Now in its 15th year, The Battered Mothers Custody Conference is an annual grassroots, all-volunteer conference dedicated to providing education, support, and networking opportunities to
mothers seeking legal protections for themselves and their children from the family courts.
Held in the Capital District of New York, the conference brings experts on family court legal processes together with female survivors engaged in custody litigation with abusive ex-partners.
FAMILY COURTS ARE FAILING TO PROTECT CHILDREN
Based on systematic research along with thousands of reports from women across this country and elsewhere, it is well established that mothers whose partners have abused them or their children are often, paradoxically, prevented from gaining such protections (e.g., sole legal and physical custody, extended protective orders) due to the rampant systemic injustices these women encounter within the family court system. Due to various systemic breakdowns, many of these mothers lose custody of their children, and sometimes lose all contact with them, thus further endangering these children -- some of whom have been murdered by their abusive fathers.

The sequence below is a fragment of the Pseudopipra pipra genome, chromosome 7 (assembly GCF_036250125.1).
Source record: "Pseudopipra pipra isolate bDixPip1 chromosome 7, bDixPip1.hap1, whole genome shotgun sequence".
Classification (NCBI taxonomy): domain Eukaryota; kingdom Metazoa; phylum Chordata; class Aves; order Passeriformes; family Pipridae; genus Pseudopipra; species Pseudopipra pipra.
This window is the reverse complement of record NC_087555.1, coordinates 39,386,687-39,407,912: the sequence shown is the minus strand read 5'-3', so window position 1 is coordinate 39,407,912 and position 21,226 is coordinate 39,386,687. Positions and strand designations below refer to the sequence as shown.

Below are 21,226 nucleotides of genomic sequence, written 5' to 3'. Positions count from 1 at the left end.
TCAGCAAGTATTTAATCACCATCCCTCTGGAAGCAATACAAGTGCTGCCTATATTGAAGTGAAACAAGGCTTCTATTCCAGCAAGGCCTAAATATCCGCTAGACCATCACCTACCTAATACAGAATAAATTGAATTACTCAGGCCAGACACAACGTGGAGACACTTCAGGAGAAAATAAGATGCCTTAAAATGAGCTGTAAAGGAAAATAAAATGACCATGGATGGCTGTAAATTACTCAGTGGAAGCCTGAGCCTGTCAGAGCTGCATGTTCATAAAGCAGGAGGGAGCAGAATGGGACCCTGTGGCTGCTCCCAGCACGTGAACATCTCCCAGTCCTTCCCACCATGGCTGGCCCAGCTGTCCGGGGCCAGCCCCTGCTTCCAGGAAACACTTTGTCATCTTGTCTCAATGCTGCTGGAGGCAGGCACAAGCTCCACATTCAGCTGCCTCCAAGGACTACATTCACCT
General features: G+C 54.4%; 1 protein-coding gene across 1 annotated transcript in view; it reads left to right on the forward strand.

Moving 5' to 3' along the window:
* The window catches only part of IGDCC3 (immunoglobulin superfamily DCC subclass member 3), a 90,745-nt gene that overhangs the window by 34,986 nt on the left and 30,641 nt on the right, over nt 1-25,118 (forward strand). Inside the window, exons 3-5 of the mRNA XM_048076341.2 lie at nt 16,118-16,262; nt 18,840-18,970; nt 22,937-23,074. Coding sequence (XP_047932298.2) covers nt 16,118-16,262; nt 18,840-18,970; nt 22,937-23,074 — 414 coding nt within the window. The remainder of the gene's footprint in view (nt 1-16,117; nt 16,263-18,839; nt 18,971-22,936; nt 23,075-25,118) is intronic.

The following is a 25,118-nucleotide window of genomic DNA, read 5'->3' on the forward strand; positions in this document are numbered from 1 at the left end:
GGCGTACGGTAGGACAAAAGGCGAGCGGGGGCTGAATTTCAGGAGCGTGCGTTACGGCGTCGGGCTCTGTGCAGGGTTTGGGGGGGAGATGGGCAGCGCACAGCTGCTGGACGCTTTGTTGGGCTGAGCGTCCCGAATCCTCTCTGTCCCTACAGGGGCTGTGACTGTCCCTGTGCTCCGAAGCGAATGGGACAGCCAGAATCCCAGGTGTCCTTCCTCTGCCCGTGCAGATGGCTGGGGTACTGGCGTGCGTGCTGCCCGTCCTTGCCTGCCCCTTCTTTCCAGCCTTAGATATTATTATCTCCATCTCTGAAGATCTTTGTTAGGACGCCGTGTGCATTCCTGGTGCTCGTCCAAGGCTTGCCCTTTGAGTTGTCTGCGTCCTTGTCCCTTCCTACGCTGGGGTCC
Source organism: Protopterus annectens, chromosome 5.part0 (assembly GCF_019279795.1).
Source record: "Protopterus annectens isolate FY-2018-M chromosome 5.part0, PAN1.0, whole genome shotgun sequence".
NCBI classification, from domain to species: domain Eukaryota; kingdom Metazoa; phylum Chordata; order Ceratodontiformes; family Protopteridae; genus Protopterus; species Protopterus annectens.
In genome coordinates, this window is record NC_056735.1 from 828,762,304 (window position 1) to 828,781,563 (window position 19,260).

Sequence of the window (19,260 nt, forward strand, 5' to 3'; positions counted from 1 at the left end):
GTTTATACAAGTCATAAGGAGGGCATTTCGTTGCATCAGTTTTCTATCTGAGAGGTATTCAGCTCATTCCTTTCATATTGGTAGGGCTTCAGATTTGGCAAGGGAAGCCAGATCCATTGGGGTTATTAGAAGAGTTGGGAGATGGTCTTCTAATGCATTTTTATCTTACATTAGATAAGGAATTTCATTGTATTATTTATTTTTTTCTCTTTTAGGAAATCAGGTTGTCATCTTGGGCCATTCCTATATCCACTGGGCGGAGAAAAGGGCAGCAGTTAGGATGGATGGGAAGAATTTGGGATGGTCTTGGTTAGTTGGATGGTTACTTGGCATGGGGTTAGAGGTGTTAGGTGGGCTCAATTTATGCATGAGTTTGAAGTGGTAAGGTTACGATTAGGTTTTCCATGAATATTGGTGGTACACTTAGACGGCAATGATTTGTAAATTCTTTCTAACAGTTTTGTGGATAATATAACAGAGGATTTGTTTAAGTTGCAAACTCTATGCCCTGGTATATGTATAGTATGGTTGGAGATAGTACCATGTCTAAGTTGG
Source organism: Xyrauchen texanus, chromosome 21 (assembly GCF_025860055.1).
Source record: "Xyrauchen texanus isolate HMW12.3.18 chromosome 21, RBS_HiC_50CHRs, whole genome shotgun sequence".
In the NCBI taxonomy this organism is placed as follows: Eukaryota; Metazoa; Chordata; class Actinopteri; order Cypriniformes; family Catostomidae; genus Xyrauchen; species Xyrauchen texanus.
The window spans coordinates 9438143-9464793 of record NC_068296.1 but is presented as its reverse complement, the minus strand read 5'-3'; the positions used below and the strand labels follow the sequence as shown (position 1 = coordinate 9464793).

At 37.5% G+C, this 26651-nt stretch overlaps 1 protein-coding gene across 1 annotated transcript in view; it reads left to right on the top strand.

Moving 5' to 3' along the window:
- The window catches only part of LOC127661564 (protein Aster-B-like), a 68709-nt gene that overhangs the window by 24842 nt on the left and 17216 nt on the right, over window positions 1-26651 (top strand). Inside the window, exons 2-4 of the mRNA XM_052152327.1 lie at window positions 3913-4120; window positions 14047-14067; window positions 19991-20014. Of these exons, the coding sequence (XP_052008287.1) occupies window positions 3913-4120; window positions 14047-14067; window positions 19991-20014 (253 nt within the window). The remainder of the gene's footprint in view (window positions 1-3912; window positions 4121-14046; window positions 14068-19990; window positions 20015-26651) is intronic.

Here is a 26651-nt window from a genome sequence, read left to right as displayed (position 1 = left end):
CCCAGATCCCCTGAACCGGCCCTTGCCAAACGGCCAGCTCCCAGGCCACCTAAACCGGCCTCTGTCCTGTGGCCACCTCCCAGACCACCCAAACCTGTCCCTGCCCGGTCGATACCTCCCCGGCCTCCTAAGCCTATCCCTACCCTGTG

The conference aims to offer a helping hand to these survivors, many of whom have been financially bankrupted by legal fees as well as being emotionally traumatized as a result of these systemic failures to protect them and their children.
HOW IS THIS HAPPENING?
“Research indicates that custody litigation can become a vehicle whereby batterers and child abusers attempt to extend or maintain their control and authority over their victims after separation. Although, research has not found a higher incidence of false allegations of child abuse and domestic violence in the context of custody/visitation, officers of the court tend to be unreasonably suspicious of such claims and that too often custody decisions are based on bad science, misinterpretation of fact, and evaluator bias. As a result, many abused women and their children find themselves re-victimized by the justice system after separation”
- The Leadership Council on Child Abuse & Interpersonal Violence
Founder & Chair
Dr. Mo Therese Hannah